How to Properly Hold a Mouse (Essential Tips)

Reviewed by Betsy Sanchez
Betsy Sanchez

Betsy Sanchez is a professional graphic designer with over 10 years of experience. She loves all things tech and that's why she started writing on different topics online now here, working with us to help the audience who are looking for perfect comfort.

How to Properly Hold a Mouse

Having a perfect technique to hold a mouse may not sound pleasing to users working on their computer monotonously for hours. However, knowing the right technique should matter to you as it can save you from an unexpected injury and even save time.

Carpal tunnel syndrome (numbness, weakness, and tingling in the arm and hand) is one such example that happens often among people in workplaces.

Do you know why this is a common syndrome? Blame the mouse and the lack of information regarding how to hold it.

Wrong ways of handling a mouse or repetitive movements can lead to serious consequences like repetitive strain injury, finger/wrist/shoulder injury, or even carpal tunnel syndrome.

To avoid going through such misery, we’ve got an array of tips to help you out and let you know the proper way to hold a mouse.

Ergonomic Ways to Hold Your Mouse

The correct way of holding a mouse is on the same lines as doing yoga or standing straight. While holding the mouse, there shouldn’t be any awkward postures and continuous stress on your arm, wrist, and fingers.

You need to hold the mouse in a way that prolonged usage doesn’t affect you in the form of pain or discomfort.

As you’ve got hold of the basics, let’s dive into the proper ways to hold a mouse –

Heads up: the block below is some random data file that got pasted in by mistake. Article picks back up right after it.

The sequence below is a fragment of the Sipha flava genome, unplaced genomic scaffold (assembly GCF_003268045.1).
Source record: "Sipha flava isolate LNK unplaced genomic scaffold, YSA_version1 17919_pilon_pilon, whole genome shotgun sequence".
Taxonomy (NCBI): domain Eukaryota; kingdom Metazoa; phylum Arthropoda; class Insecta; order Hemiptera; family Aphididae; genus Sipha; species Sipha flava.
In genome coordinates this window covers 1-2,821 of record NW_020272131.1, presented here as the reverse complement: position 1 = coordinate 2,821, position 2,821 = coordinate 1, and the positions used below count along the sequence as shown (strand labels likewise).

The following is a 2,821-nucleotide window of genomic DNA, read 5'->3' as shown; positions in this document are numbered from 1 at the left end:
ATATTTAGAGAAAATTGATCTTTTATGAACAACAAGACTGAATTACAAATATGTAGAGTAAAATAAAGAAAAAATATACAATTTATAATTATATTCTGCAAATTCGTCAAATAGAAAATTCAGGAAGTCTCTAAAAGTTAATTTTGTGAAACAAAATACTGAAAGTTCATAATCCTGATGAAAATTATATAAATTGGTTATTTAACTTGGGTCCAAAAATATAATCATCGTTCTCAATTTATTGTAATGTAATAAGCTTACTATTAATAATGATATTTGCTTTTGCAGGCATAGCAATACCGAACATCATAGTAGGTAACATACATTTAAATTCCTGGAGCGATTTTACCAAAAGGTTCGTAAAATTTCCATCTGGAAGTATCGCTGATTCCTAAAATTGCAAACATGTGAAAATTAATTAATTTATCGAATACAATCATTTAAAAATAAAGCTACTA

1. Do Not Grip Your Mouse

When you grip your mouse more tightly, it does apply pressure to yourself, leading to an injury or discomfort later on. Gripping can cause damage to the ligaments in the fingers as well as nerves.

It is something that you need to keep in mind for a comfortable surfing experience on your computer/laptop.

To make sure that you aren’t gripping the mouse, go take a look at the right hand of yours while it is resting on the mouse currently.

Are your fingers and palm of your hands are completely resting on the mouse? If the answer is a yes, you’re doing great!

Your hand in overall terms must feel well supported and weightless on the mouse. Additionally, make sure that your thumbs or the pinky finger aren’t subconsciously getting strained to avoid slipping off the mouse.

2. Select the Ideal Sized Mouse as per your Hand

The size of a mouse makes a lot of difference and it can decide the comfort your hand will be provided with. Many times, a mouse posture can be the result of a mouse being too small for a person or kind of too big for your hands.

Whether the mouse is smaller or bigger, it is bound to create problems for you until you find the ideal size as per your hands.

An improperly sized mouse can result in tension in various parts of your hands, while you adjust your fingers to move the mouse.

Therefore, get a mouse that fits your hands well.

3. Keep the Mouse Nearby

Position the mouse in such a way that it is within easy reach, and you do not have to stretch for it. Make sure that the working elbow is around 90-100 degrees continuously and the mouse is at an easy distance from you.

Additionally, too much overreaching can cause stress and injury to the shoulders and arms. For your betterment, it is advised that the mouse should be near your hands without the requirement of overreaching.

4. Avoid too much usage of Windshield Motions

As you know, your wrist is a powerhouse filled with blood vessels, nerves, and so on. However, constant pressure on it can lead to numerous problems like pain in the wrist or even Carpal tunnel syndrome.

The continuous pushing of the mouse cursor also referred to as windshield motions can spell trouble.

Nevertheless, you can tweak such things to put it to your advantage and keep your wrist stress free.

When you operate a mouse, it is recommended that you reduce too much ulnar and radial deviation of the wrist (Right & Left windshield motions). This can be possible by:

  • Increasing DPI sensitivity – By increasing the DPI sensitivity of the mouse in a subtle way (not too much), moving the mouse with smaller movements would yield the same amount of cursor travel as before. This would mean that you wouldn’t have to move your mouse much to work smoothly.